The biggest race in San Francisco in November’s election is undoubtedly that of the District Attorney.
George Gascón said late last year that he would not be running for re-election, opening up an incumbent-free race. For the first time in eight years, voters will have a chance to rethink a key part of the city’s criminal justice system. With a talented field of four candidates, the stakes are high.
And yet, not everyone in San Francisco is aware of what a district attorney does. There’s a general understanding that the DA’s office is the prosecutorial arm of the court system, bringing charges against those who break the law. But the job requires more than just being an agent of the law; when maximized to its creative potential, the District Attorney can introduce propositions, institute criminal justice reform measures, and change the structure of how we respond to marginalized populations who end up in jail.
San Francisco is one of the few counties in the nation that elects its district attorney; more commonly, they are appointed. There are obvious advantages to this: Voters get to decide which candidate best meets their values, and, once elected, those candidates feel the pressure to deliver on their campaign promises and keep their constituents happy if they want to run for reelection.
Gascón took the freedom allotted to him as a prosecutor in a liberal city and ran with it. While he was heavily criticized for not bringing charges against any police officers who shot and killed someone in the last eight years, he has used his position to create some long-lasting changes to San Francisco’s criminal justice system.
He paved the way for the 2014 passage of Proposition 47, which reclassified numerous non-violent crimes as misdemeanors, not felonies. As a result, prison populations statewide dropped. He opposed the construction of a new jail, instead voicing support for investment into rehabilitation services and behavioral health centers. And he’s long supported the legalization of drugs. When Proposition 64 to legalize marijuana passed, Gascón went above and beyond to clear old convictions, collaborating with Code for America to automatically reduce and clear more than 9,000 old charges.
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The four candidates running for his seat are just as visionary and willing to push the boundaries of the job description. Former Police Commission President Suzy Loftus pledges to bring independent investigators in to determine if charges should be filed against police officers who shoot and kill people.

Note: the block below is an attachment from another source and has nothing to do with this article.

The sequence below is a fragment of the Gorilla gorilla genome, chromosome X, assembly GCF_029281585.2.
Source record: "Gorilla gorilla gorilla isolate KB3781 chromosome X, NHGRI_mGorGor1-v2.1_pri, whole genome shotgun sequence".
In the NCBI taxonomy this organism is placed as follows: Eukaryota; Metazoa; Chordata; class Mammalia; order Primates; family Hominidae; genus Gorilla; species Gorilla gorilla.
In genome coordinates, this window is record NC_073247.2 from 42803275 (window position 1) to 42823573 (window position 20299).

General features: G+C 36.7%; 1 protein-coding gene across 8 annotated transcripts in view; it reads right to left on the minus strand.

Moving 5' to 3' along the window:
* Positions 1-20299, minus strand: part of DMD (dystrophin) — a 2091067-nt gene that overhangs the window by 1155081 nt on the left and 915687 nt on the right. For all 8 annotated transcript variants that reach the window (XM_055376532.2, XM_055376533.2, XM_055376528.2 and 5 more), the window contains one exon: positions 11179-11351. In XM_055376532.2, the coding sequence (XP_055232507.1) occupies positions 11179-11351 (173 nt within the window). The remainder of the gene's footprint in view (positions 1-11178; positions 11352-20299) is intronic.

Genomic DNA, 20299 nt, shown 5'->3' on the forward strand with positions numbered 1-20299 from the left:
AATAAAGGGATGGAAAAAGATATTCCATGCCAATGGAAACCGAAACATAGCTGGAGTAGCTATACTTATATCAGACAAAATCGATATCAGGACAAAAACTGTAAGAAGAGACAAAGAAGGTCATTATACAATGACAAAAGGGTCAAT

“I will run a transparent investigation. I will make sure that what the law is understood, what the facts are is understood, and I will fully personally investigate every single shooting,” she told SF Weekly when she launched her campaign last year. “Nothing does more damage to the relationship of trust between the police and local communities than when these fatal shootings happen. If there is a crime there I will charge the case.”
Candidate Chesa Boudin, who’s worked in San Francisco’s Public Defender’s Office for more than five years, wants to eliminate the cash bail system, which he says “allows dangerous people with money to buy their way out while poor people languish in jail regardless of how weak the evidence is against them.”
Leif Dautch draws on his background as a president of the city’s Juvenile Probation Commission to rethink how we use our criminal justice spaces. When Juvenile Hall is shuttered in 2021, a move which he supports, Dautch wants to convert the facility into a 150-bed mental health treatment center.
Last but not least, prosecutor Nancy Tung has taken on the battle for racial and cultural equity, demanding more 911 dispatchers, and a stronger response to hate crimes, particularly against the Chinese-American community. “The public deserves to know if specific groups of people are being targeted, but the police department has refused to release the data it collects about the race or ethnicity of the victims,” she wrote on Medium.
The priorities and visions each of these candidates have for the city of San Francisco could be long-lasting. While a district attorney has a four-year term before they have to run for office again, there is no limit on the number of terms they can have. This, combined with San Francisco’s preference for incumbents, can result in a very long run: District Attorney Arlo Smith occupied the seat from 1980 to 1995, and District Attorney Matthew Brady held office from 1920 to 1943.
The results of this election could also pave the way for candidates to step outside of our county’s boundaries. Former District Attorney Kamala Harris, who preceded Gascón, became California Attorney General, then a senator, and is now running for president.
There are a lot of measures on November’s ballot, and a fierce battle for the supervisor seat in District 5. But nothing holds the weight of this District Attorney’s race, the results of which could impact San Francisco for decades to come.
Before you fill out your ballot, do yourself a favor and attend one of the upcoming candidate debates. The next one, hosted by The Bar Association of San Francisco & USF School of Law, takes place Monday, Sept. 9, from 5 to 7:30 p.m., at McLaren Conference Center, 2130 Fulton St.